Slings are an important part of any Nerf battle load-out. Whether it be tailored to long term games like HvZ, or short fast paced games, slings provide some very valuable services to the user. One obvious benefit to the user is the ability to rest their blaster against the sling without taking the entire weight in their hands (this isn’t a super important advantage, but it certainly provides a little quality of life benefit–especially for a longer HvZ style game). Slings also allow the user to drop their blaster and the sling will “catch” it. This leaves both their hands free for tasks like helping teammates, running objectives, or drawing a sidearm. This also saves any paintwork you may have from the cruel mistress that is the ground.
At Toy Fair 2016, there were more new blasters introduced than just about any year prior. Hasbro, in particular, had a field day with new Nerf blasters of all shapes and sizes that they were eager to show-off. But for all of the excitement and spectacle, it was the Buzz Bee booth that contained perhaps the biggest surprise of the show. Not only was it a shock that Buzz Bee was there at all this year (thank you, parent company Alex Brands), they demonstrated prototypes of several models I never saw coming. One of these new models was the Air Warriors Ultra-Tek Destiny, and it was good. Really good. In fact, even in prototype form, it was one of my favorite blasters of the entire show. Now they’ve sent me one of the first Destiny models off the production line to actually test out, so let’s get to it!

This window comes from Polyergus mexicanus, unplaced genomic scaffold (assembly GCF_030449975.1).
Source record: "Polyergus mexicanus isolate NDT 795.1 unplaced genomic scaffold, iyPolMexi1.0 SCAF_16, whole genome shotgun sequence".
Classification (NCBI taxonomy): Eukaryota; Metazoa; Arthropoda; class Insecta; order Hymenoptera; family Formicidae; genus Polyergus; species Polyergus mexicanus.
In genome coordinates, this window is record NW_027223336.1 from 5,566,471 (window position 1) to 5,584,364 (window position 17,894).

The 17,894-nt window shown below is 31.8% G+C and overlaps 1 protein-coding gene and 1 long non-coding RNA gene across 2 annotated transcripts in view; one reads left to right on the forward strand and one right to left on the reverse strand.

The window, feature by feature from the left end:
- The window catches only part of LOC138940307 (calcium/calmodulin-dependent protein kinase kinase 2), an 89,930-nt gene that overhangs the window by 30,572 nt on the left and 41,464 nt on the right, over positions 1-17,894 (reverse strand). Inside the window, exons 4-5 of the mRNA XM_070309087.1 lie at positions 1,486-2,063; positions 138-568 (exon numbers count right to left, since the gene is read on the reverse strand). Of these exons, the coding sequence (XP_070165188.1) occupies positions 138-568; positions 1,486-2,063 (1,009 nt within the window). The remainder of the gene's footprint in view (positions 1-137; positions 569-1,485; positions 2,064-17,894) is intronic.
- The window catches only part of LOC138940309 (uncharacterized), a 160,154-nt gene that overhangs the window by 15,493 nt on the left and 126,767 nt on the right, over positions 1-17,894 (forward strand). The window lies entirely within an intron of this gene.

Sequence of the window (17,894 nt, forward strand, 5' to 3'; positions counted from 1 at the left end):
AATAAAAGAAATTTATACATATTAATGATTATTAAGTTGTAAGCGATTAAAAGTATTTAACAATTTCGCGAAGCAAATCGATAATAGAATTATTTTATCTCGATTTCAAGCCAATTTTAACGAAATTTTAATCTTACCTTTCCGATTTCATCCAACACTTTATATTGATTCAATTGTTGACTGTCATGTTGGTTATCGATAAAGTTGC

Knockoff products aren’t a new phenomenon; for as long as there have been valuable IPs, there have been attempts to profit off them. Some items were successful. Some, not so much. In the realm of toy blasters, knockoffs often felt cheap to the touch, with inferior plastics and parts used in construction. Now, we’re seeing outright copies of newer blasters less than a year after their release.
Last year’s announcement of the Nerf Rival line had many fans excited in the Nerf blaster community due to the claimed performance of the new blasters. Currently, there are two Rival blasters in stores: the Rival Apollo and the Rival Zeus. Very soon we’ll be seeing the fully automatic Khaos and the multi-shot Altas. But today, in this Nerf Rival Apollo XV-700 review, we’ll see if it lives up to Hasbro’s claims!
We’ve just finished participating in an exclusive reveal of the all-new line of fall, 2016 Dart Zone Covert Ops blasters before they’re made public, and there are lots of new details to share. We’ve seen the products, heard about the innovative features, and been treated to CGI-based demos of each model. This level of promotion is somewhat out-of-the-ordinary for Prime Time Toys, but it’s appropriate considering the effort they put into developing this all-new product line. And we’re happy to say: Dart Zone now has a blaster line-up that’s truly worth talking about!
The Nerf Elite Hyperfire is one of the more exciting releases this year, being a full auto blaster that is seemingly a replacement for the now hard-to-find Rapidstrike (in Australia at least). There are a lot of differences between the Rapidstrike and Hyperfire, and a lot left to like about the Rapidstrike. Can the Hyperfire live up to expectation?
Today’s MLF event was quite a good one. We had a much higher than usual player count and so had some quite intense games. There were also more Rapidstrikes than usual this event. In this Nerf game report I’ll be going through the main blasters that saw use, the gametypes we played, and how the high player count and changed play area affected our games.